Much of this color quality comes down to the set's color gamut. As measured by our X-Rite colorimeter and CalMan calibration software, the X900F reproduced 99.96 percent of the sRGB color space, putting it close enough to 100 percent to offer all the rich and nuanced color you might want. That result also put it alongside top performers like the LG C7 OLED (99.99 percent) and the 2017 Sony X900E (99.95 percent) and ahead of the more-premium Samsung Q7F QLED (97.3 percent).

The Sony's color accuracy is also pretty great, with a Delta-E rating of 1.26 in Cinema mode (closer to 0 is better). When other midrange models, like the LG C7 OLED (2.3) and last year's Sony XBR-X900E (2.1), both turn in worse numbers, there's not much to complain about.

Perhaps the most impressive test result was the set's 1,276-nit brightness. The only comparable set to come close is the Samsung Q7F (1,008 nits), and even that result is impressive for the category. Most competing models are closer to half the XBR-X900F's score; the TCL 6 Series did well with its 607 nits, while the LG C7 OLED achieved only 405 nits.

The set's backlight features local dimmable zones — Sony doesn't want to reveal the specific number of these zones — but the X900F still had some trouble with unwanted halos in certain circumstances. While this is not uncommon for an LCD display that uses LEDs behind the LCD panel to illuminate the display, it does result in unwanted lighting when showing a brightly lit object against a dark background. Generally speaking, the only way to avoid this is to illuminate the display on the per-pixel level (which is what OLED displays do). But other LCD displays have greatly improved in dealing with this problem with advanced filtering and by adding more discrete backlighting zones.

The most impressive test result was the set's 1,276-nit brightness. The only other TV to come close is the Samsung Q7F.

HDR support is good but not as good as it could be. The X900F currently supports HDR10 and HLG (an HDR format designed for live content). And while you'll see Dolby Vision mentioned in the marketing materials, you should know that the X900F doesn't support that technology …  yet. Sony promises that a future firmware update will add Dolby Vision support, but it's not offered on the units being sold now.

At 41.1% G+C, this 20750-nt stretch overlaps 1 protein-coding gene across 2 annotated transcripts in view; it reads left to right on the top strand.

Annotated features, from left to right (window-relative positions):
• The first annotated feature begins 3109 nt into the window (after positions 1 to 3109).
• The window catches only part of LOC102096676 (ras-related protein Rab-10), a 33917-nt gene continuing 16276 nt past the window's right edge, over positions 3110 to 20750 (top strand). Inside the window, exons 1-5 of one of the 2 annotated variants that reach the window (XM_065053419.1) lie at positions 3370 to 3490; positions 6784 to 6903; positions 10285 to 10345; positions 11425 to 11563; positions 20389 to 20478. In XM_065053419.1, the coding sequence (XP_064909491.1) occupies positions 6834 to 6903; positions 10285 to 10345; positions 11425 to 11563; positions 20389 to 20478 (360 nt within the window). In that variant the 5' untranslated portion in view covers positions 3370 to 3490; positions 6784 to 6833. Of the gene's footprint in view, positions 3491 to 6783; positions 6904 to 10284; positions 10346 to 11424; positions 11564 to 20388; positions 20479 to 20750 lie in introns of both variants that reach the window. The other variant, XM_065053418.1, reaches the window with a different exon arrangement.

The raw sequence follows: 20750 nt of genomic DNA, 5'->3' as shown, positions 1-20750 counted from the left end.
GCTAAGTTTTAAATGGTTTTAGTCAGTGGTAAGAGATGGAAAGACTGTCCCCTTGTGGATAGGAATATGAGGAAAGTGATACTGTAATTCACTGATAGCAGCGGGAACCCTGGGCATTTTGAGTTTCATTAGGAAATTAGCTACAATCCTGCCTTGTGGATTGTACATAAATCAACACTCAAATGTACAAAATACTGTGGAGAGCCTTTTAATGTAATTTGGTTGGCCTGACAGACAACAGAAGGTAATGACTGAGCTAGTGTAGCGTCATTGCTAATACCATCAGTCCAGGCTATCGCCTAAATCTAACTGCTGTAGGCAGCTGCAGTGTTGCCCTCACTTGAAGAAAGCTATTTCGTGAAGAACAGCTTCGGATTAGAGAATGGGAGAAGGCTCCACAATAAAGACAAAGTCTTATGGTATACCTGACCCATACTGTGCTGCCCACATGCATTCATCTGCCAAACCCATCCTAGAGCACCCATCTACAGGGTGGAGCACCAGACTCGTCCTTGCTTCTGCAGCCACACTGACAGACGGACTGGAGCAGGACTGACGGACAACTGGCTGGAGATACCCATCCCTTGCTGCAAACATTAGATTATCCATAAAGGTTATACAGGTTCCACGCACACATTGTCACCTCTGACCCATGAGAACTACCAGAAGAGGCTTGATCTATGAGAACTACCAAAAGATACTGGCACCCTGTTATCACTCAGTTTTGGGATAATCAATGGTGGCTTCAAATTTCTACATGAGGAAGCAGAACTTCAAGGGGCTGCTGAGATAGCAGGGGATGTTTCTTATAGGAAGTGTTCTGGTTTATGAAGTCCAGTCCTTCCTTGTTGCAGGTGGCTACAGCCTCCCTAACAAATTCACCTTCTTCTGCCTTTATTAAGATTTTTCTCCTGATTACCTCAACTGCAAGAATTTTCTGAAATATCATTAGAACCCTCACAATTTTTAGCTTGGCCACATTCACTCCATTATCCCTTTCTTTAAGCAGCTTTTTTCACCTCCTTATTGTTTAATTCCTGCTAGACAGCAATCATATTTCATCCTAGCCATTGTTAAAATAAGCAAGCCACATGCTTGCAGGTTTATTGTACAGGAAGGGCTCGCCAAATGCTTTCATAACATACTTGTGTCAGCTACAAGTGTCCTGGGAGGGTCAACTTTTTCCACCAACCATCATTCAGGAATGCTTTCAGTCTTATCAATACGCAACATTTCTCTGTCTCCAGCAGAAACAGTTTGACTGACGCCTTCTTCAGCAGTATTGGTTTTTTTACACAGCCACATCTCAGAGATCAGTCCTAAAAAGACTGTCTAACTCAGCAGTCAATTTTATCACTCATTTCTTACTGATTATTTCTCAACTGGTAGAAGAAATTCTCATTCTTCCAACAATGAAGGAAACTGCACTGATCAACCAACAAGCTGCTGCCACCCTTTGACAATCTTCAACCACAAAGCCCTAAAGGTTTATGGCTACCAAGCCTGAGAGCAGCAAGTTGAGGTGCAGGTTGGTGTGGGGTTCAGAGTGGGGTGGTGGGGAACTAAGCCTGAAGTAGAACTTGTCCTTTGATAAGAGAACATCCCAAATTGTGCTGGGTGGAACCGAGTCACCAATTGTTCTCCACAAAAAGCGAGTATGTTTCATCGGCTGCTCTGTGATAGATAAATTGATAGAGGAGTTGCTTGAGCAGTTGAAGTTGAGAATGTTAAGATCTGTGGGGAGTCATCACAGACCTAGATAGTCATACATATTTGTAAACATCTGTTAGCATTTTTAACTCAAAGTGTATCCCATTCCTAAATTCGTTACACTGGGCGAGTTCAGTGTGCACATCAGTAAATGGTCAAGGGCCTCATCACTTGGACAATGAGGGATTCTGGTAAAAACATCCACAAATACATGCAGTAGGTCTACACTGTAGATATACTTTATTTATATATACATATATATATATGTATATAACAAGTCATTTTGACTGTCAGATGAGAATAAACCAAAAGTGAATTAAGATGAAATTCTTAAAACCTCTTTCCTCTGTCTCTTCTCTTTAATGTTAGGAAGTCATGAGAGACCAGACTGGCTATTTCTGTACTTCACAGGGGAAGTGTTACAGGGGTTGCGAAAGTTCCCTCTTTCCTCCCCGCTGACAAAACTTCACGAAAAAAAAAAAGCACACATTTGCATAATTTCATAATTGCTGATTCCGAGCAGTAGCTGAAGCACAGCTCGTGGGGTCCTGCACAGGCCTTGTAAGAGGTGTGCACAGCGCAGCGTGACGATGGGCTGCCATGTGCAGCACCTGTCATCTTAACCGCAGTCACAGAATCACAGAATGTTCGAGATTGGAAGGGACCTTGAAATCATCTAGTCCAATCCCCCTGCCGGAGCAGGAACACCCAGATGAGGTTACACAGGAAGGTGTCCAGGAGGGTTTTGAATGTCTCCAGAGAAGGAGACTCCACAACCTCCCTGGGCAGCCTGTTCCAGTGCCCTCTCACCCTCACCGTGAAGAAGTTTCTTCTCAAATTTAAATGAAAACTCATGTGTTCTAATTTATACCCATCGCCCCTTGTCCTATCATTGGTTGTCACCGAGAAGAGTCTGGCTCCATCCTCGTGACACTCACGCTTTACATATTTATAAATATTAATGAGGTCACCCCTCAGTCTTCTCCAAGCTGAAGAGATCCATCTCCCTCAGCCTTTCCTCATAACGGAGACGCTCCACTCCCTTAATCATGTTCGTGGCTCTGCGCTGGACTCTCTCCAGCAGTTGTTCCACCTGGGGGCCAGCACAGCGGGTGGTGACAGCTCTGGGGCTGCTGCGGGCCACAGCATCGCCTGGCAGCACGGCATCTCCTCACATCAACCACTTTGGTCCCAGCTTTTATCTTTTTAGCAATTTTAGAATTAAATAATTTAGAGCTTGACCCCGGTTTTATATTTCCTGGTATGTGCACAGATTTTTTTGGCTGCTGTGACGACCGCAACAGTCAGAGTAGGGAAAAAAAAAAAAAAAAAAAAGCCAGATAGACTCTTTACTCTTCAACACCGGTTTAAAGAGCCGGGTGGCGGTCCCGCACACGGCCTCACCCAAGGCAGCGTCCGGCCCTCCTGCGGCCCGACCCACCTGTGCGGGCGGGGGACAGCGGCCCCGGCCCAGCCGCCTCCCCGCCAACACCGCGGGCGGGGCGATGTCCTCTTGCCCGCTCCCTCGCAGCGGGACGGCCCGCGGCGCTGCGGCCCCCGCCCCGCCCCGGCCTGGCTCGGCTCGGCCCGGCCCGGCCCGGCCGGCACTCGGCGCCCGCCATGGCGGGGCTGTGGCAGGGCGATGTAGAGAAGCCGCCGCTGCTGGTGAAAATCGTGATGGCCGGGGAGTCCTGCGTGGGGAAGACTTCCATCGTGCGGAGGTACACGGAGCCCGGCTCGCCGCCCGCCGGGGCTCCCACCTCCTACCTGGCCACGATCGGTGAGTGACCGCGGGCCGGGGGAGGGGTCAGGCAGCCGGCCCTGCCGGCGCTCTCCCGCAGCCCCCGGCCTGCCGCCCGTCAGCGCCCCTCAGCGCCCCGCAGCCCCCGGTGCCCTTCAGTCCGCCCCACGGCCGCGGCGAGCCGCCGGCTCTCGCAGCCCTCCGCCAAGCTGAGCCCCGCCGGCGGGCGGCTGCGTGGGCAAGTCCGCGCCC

One of the biggest innovations Sony brings to the table is X-Motion Clarity, which puts a new twist on the black-frame insertion used to offer smoother, judder-free motion. Normal frame insertion affects brightness; while such insertion increases the smoothness with an artificial blink between frames, it also, necessarily, halves the perceived brightness of the display. Sony's process uses the dimmable zones of the LED backlight to insert that same sort of "blink" between frames by darkening the backlight instead of adding a black frame on the LCD. But by tracking the bright and fast-moving portions of the screen and keeping those portions of the display at a sustained backlight level, the system keeps the screen noticeably bright. The result is better smoothness without the loss of brightness that traditional black-frame insertion will cause.

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In gaming mode, the Sony turned in lag times as low as 24 milliseconds, making it a great TV for Xbox and Playstation fans. When we tested it with our Xbox One X, we found ample support for 4K and HDR. You will have to enable some features for each HDMI input, but once the right features were turned on, this set let us game at 60Hz and with HDR. Playing Assassin's Creed Origins, the Egyptian landscape was richly detailed, and HDR made the blazing sun overhead more realistic and the glowing fires more lifelike. Racing through the streets in Forza Horizon 3 looked especially good, with buttery-smooth motion, and the glow of taillights popped whether I was cruising along in daylight or dusk.


The X900F has a pair of 10-watt speakers that can provide plenty of sound, but it suffers from a lack of bass. That's not surprising for a set that has no subwoofer, but we'd hoped for something better. Sony touts its bass reflex and S-Force Front Surround as the answer to some of these common issues, but the best the system can do is disguise the lack of real bass. Listening to Led Zeppelin's "Nobody’s Fault But Mine," the lack of bass was pronounced. Low-end audio takes on a popping sort of tone as the volume goes up, leaving musical bass lines sounding more like an oom-pah band than driving, bluesy rock.